Halloween and Saul Using Mediums to Talk to the Dead

Lego Batman Guards the Halloween Pumpkin
Lego Batman Guards the Halloween Pumpkin

So it’s once again All Saints Eve, Reformation Day, or Halloween as most call it. This is one of those many days in our culture now that has virtually no meaning left to it whatsoever, except for that blip on the balance sheets of Target and Walmart. Ah the great machine of capitalism that can turn virtually any historic, religious, or memorable occasion into a commercial venture (just ask Linus). Thus the box stores have succeeded in extracting all true meaning, and have replaced it with the idol of consumerism we all (or most) willingly participate in every day the calendar says to do so. I have family members who like Halloween for it’s decorations of fall and Goth appeal, (those people from that barbaric uncultured Germanic tribe called The Goths who wreaked havoc on the Romans). And I have family members who hate Halloween for the celebration of Satanic rituals and the like (which for some reason brings back memories of the 1987 classic Dragnet and the Pagan Chief holding the ceremony to burn people at the stake). And both parties are represented in my church, and in most churches today.

I really think Halloween at this point in our culture has no meaning left at all, so why bother at all is my point I guess. Generally, no body knows the historical origins anymore, at least not without looking it up, and our society overall has successfully removed any and all understanding of a spiritual world that works around us at all times. Evil spirits are now likened to only exist in people’s minds who are uneducated, or live in some far off land like Africa. A real, but unseen, spiritual world where angels and demons exist, defies science and the educated mind today, and the more we rely on ourselves and our own wisdom, the less we see of the spiritual world at work.

From that, I take you to a very interesting part of 1 Samuel (at least as it relates to Halloween in our world today), and King Saul’s pursuit of David. In 1 Samuel 28, after a long mind battle with David, the future king of Israel, Saul is desperate to kill David and is facing an impending Philistine invasion. After inquiring of God, and getting no answer, he goes to find a medium (a person who is or can call the spirit of a dead person) to try to talk to the dead prophet Samuel. This is not going to be a long exegetical look at 1 Samuel 28, but go read this short chapter and see what happened.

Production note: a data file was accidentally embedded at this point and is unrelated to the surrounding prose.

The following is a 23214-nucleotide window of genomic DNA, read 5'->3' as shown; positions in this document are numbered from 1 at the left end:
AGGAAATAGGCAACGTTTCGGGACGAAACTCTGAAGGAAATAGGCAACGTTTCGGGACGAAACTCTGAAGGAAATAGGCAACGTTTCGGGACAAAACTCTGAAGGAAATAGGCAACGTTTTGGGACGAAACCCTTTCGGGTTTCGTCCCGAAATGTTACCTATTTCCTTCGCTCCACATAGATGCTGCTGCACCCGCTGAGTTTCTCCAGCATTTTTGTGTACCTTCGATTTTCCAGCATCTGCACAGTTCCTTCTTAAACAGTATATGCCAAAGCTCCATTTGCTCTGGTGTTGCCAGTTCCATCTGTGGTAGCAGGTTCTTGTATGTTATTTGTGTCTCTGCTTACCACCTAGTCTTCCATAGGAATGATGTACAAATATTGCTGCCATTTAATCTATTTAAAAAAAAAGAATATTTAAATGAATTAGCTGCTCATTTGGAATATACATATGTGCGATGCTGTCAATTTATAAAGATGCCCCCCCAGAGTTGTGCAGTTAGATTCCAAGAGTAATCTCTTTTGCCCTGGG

1. Saul previously removed all the mediums and necromancers (v.3)
  2. Saul disguises himself (in a costume) to go see a medium (v.8)
  3. Saul asks to speak with the dead (v.8-9)
  4. Saul swears by the Lord’s name (v.10)
  5. The medium, for some reason, is allowed by God to call up Samuel from the dead (v.12-13)
  6. The medium is startled, perhaps because this was different than at any other time (v.12)
  7. Samuel is recognizable to Saul (v.14)
  8. Samuel questions Saul (“why have you disturbed me?”) (v.15)
  9. Samuel reiterates that God is now his enemy (v.16)
  10. Samuel delivers a prophecy of Saul’s impending death along with his sons (v.19)

There is so much in that one set of verses. It isn’t placed here to show a séance is acceptable, but rather that this activity was sin, something that was forbidden by Mosaic law (Lev 19.31, Deut 18.10, and 1 Sam 15.23). It does suggest that in certain circumstances, a medium can contact the dead, and not just that of an evil spirit as an evil spirit would not deliver a true prophecy to Saul. The overall point is that Saul did not seek the Lord, he sinned by going after the dead, something that ultimately caused his own death (see 1 Chronicles 10:13-14).